But if we push through that discomfort, we might find ourselves with a new social connection. It can feel strange at first because most of us are so used to operating in the shallow end of the engagement pool. We aren’t practicing the art of active listening, so we’re literally out of practice when it comes to building those ties.
When we really engage with others, we’re our most authentic. We’re honest with them and with ourselves. It doesn’t mean we’re always saying what they want to hear or we think they want to hear. We might be saying exactly the opposite—and that’s perfectly okay. Conflict is part of conversation. When we disagree and express it, we’re growing towards a more precise understanding of each other.
Active listening and engagement also don’t mean we’re filling up space or biding our time until we get to share our next thought. We’ve all been in conversations with someone who seems to be waiting for us to finish so they can share. It feels rushed and inauthentic. When we’re truly engaged, we’re present and in the moment. We’re focused on what’s being said, not playing out the next step of the conversation.
It’s been said conversation is an art, and it truly is. Deep and meaningful dialogue—real engagement—requires give and take. It requires sharing and listening, knowing when to open your heart to give, and know when to hold your heart open to receive. Like a painter or a musician, we must refine and hone our craft. We must practice active listening to become better engagers.
How many times have you been part of a great conversation where thoughts were flowing? It’s almost like a dance with the other person. When you’re truly engaged and connected, it comes easily and freely. We may even receive a little pleasure boost or rush because engagement feels so good.
Similarly, silence is a powerful tool, yet we wield it as a weapon at times instead of an instrument. When we find ourselves giving someone the cold shoulder or engaging in passive-aggressive behavior, we’re misusing and weaponizing the power of silence.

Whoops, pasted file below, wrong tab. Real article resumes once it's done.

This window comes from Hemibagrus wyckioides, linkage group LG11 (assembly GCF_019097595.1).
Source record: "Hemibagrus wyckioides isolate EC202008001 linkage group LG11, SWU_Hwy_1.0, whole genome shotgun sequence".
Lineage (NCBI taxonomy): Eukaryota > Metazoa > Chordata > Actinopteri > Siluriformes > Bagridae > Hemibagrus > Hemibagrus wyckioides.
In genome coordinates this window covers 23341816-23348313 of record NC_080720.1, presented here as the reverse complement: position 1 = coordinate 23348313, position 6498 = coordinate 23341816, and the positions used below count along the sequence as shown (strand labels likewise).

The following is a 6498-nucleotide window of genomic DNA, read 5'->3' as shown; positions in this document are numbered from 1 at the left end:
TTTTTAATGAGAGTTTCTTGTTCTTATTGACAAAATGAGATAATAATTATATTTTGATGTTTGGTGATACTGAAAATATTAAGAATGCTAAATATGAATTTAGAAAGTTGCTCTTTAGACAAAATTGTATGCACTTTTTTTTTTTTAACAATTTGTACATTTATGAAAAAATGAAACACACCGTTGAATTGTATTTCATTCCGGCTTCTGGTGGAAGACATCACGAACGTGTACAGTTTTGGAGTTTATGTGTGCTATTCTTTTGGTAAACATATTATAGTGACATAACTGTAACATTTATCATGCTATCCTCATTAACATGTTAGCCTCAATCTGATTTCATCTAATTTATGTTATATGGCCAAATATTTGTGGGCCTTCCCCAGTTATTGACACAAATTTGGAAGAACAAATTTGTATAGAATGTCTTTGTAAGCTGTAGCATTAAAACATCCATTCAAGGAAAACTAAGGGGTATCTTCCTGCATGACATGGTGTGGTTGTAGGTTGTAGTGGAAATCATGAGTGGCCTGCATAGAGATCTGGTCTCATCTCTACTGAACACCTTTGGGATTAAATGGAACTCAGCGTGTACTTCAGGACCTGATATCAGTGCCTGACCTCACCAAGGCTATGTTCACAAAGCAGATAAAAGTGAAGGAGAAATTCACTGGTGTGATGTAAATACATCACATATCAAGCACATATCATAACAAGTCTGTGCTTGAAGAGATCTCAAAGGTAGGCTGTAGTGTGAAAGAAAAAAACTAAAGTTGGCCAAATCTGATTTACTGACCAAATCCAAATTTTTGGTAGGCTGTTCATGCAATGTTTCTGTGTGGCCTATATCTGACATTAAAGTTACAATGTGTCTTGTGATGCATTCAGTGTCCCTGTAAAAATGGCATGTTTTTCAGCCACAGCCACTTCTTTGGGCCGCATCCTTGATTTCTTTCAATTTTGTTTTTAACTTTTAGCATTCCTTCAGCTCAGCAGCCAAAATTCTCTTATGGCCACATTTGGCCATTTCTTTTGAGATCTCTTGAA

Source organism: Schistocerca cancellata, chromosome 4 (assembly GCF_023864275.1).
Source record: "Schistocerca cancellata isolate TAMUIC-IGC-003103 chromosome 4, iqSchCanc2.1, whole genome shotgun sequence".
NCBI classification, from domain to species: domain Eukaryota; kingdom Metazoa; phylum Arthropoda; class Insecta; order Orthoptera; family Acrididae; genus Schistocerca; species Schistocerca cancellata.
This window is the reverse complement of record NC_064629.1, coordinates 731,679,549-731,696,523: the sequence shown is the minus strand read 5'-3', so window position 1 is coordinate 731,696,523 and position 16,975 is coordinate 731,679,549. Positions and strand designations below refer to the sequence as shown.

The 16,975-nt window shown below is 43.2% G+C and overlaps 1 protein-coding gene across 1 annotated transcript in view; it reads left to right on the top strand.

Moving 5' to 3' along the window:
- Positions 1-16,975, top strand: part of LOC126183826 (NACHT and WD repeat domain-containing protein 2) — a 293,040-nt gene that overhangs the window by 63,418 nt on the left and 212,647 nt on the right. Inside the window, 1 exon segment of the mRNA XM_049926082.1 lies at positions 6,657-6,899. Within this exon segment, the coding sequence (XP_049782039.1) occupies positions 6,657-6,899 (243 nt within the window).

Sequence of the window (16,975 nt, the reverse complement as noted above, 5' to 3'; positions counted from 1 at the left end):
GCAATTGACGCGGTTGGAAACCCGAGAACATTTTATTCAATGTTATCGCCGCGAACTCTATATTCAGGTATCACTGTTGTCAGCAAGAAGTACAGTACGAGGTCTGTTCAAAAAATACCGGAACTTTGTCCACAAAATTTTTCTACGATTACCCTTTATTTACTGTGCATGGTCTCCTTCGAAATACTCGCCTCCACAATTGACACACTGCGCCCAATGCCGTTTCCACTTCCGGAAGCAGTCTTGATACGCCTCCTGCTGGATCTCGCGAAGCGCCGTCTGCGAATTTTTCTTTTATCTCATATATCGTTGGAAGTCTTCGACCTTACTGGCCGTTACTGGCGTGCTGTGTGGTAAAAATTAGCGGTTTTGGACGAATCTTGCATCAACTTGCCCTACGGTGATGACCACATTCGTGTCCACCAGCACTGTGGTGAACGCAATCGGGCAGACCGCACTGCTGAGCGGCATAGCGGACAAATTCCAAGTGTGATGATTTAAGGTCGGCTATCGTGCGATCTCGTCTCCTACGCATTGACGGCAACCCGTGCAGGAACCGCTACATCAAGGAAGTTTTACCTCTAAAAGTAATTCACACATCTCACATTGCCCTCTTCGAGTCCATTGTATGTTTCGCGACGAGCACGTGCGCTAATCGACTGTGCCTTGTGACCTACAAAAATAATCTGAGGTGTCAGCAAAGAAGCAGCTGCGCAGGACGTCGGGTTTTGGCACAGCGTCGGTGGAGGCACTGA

Because silence is such a powerful tool, it instantly conveys a feeling. We’ve all been in a meeting when a topic was presented someone didn’t like. What do they do? They sit back, tighten their lips and even fold their arms across their chest. They’re literally closing themselves off right in front of the group. They’re putting up their shield, ready to fight with disengagement.
On the other hand, when someone’s listening and engaged, their eyes light up! Suddenly their arms are unfolded and relaxed. They might turn toward the other speaker, lean in, and even mirror their body language. Active listening involves energy. When we respond with a positive silent presence, we’re also tapping into the power of silence. Instead of using it as a weapon, we’re using it as a tool—think of it as a basket—to catch, carry and hold the conversation.
We all want to be seen and held in positive regard. We want to be listened to. When we offer positive listening company to another person, we’re meeting these important, nearly universal yearnings—to be seen and heard. We’re lifting them up. We’re engaging with them, and consequently, they will also become more engaged back. This reciprocity is the very foundation of great conversation!
So, if we’re hoping to connect with those in our lives more deeply, if we would like to have more confidence, a stronger presence, and even become a better leader, practice the art of silence. Learn active listening skills and truly hear what the other person says. Don’t work to fill the silence. Simply be present and aware in the moment.
For more ways to discover personal power, we offer many of our development courses online. Discover new insights and opportunities for growth. Don’t miss this fantastic opportunity to bring out your best.
The Wright Foundation for the Realization of Human Potential is a leadership institute located in Chicago, Illinois. Wright Foundation performative learning programs are integrated into the curriculum at Wright Graduate University.